Shabazz Napier has been awful in the summer league.
This is disconcerting because no small part of his putative appeal is his polish: He’s 23 and appeared to be ready to step into the NBA, contributing more or less immediately. If the Miami Heat aren’t at least a little worried by the results of his first foray into professional basketball, they should be.
In fairness, “awful” might not be the best word to describe the rookie’s play. He’s been worse than that.
Over the course of five games in Orlando, Napier averaged 9.2 points on 27.3 percent shooting to go along with 3.0 rebounds and 4.6 assists.
Then, after regrouping, collecting himself and heading back to the old drawing board...he averaged 10.3 points on 27.7 percent shooting in Vegas, chipping in 1.3 rebounds and 2.8 dimes for good (bad? putrid?) measure.
What jumps off the page here, though, isn’t just his aggregate inefficacy; its his clockwork consistency. In nine summer league games, he’s only shot better than 50 percent from the floor once—when he went 4-of-5 in a July 12 92-81 victory over a group of young men wearing Houston Rockets uniforms.
Nor has he shown any discernible improvement along the way. In the final four games of the schedule, he shot 9-of-42, 21.4 percent.
Napier, in a conversation with ESPN.com’s Michael Wallace after his lackluster debut, conceded that the pro game wasn’t coming to him as easily as success did at the college level he dominated for three seasons, culminating in a national title last spring.
It’s a big adjustment. I’m unable to do a lot of things I was on the college level. I’ve got to find the adjustments on how to do those things. I’ve still got the college game coming in. We’re learning on the fly, and we’re going to make big mistakes. This is a different game.
It certainly looks like he’s playing a different game.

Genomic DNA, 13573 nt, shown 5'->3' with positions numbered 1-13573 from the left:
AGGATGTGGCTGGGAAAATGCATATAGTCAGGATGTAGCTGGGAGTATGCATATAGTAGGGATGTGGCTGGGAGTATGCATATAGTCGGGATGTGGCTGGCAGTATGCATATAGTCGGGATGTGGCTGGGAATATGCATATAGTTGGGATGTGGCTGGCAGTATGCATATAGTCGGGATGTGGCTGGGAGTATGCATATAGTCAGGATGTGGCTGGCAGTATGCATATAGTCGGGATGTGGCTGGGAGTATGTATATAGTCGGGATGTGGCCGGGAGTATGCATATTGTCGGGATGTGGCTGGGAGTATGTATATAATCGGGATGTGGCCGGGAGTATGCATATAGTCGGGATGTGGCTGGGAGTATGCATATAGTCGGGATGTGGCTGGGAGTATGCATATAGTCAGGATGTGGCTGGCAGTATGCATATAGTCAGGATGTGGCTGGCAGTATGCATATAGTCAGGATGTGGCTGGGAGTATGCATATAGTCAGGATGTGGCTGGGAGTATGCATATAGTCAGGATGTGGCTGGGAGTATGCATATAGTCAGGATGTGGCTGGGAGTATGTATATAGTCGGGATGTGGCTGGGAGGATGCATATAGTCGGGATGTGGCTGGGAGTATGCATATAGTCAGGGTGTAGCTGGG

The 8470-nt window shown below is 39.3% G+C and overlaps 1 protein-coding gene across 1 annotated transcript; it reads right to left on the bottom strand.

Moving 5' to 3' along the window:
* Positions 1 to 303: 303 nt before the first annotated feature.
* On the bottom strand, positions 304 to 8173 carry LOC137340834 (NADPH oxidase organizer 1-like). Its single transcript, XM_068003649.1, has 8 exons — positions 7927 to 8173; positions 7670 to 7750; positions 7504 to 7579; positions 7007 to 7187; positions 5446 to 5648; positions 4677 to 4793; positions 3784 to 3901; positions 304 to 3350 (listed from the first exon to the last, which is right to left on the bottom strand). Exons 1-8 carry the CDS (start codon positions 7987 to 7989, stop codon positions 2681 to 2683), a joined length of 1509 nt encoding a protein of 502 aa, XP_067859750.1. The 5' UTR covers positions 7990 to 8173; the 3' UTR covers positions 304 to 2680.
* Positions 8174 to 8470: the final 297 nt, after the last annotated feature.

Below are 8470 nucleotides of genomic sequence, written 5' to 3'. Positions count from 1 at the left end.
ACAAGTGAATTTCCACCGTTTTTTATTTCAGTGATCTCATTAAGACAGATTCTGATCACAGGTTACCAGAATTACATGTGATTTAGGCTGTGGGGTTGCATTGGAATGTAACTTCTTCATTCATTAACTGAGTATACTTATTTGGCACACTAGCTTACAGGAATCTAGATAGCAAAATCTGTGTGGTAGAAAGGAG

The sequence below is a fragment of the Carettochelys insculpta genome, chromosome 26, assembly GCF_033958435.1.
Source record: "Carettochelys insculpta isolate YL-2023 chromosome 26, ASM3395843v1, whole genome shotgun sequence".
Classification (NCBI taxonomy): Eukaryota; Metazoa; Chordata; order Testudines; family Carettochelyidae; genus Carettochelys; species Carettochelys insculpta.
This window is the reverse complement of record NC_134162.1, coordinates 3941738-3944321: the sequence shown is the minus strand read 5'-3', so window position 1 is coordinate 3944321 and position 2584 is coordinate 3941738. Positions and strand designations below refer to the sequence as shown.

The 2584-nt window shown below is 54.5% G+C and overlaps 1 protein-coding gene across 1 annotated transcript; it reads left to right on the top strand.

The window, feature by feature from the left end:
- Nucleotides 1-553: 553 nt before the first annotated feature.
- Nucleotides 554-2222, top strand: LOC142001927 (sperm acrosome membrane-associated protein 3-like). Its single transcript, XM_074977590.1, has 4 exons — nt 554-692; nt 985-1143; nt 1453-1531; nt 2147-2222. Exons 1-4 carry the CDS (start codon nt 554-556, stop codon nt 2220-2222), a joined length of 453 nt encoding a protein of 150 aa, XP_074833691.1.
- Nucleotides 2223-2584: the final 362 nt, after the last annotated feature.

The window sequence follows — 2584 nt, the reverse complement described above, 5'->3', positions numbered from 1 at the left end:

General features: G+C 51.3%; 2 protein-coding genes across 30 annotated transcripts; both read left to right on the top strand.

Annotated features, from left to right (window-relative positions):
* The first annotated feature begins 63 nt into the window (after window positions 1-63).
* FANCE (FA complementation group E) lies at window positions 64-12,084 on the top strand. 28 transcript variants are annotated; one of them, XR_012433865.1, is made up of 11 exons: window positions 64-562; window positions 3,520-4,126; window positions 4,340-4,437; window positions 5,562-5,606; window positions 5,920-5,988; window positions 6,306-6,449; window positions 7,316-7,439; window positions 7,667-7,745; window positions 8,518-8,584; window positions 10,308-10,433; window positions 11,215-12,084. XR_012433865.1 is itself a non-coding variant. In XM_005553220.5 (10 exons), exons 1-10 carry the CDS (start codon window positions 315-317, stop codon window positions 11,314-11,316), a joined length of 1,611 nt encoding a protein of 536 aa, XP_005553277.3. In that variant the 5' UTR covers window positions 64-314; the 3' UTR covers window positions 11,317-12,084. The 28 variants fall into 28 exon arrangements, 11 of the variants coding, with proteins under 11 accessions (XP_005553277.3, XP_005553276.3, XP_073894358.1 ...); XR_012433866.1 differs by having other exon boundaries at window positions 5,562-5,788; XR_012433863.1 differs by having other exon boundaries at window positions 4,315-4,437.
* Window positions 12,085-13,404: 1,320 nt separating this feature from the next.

So Napier’s been tremendously ineffective for Miami. And while the instinct is to dismiss summer league as simply small sample-size theater—and theater that often resembles NBA basketball in the way a high school musical resembles Broadway—this is a misleading impulse.
The summer league matters. Particularly for rookies.
Take it from ESPN Insider Kevin Pelton. According to Pelton (subscription required), there’s a fairly weak correlation between summer league play and regular-season performance—it comes out to just .288, for folks who are interested in particulars—but that doesn’t tell the whole story.
When Pelton investigated the meaning of the Orlando and Vegas tournaments last summer, he found something interesting. The league has very little predictive validity for veterans, but for rookies, it can tell us a great deal. According to the stat maven:
Veteran players who were in the league the previous season have an even smaller correlation of .101 between 2012 summer performance (as measured by my per-minute win percentage rating) and 2012-13. Once we account for how well these players were projected to play in 2012-13, their summer-league stats have zero predictive value.
By contrast, the correlation of .463 for rookies is far higher.
This is much higher. Pelton wrote that rookie summer league performance is nearly as predictive of regular-season success as college statistics are (.468).
None of this is a death knell for Napier's NBA hopes, of course. In the course of the same study, the author discovered that certain statistics are more meaningful than others vis-a-vis extrapolating regular-season performance from the summer league. Shot blocking and defensive rebounding are particularly predictive of what’s going to happen in the games that count. And what isn’t? Field-goal percentage. According to Pelton:
Conversely, shooting during the summer tends to be much less predictive than randomness alone would indicate. The better players shot from 3-point range during last season's summer league (minimum 20 attempts), the worse they shot come November. Accurate 2-point shooting also failed to translate, along with offensive rebounding, steals and even usage rate.
So there’s some hope for the rookie still. His summer league performance can’t be dismissed entirely, but the aspect of the game where he struggled is one that tends to have little to say about what happens between November and May.
There’s also this: Josh Selby appeared in 38 games for the Memphis Grizzlies in 2011-12 and 2012-13. He averaged 2.2 points on 33 percent shooting, 0.5 rebounds and 0.9 assists. In 2012, he was the MVP of the Las Vegas summer league.
So the summer league can tell us something. But it can’t tell us everything.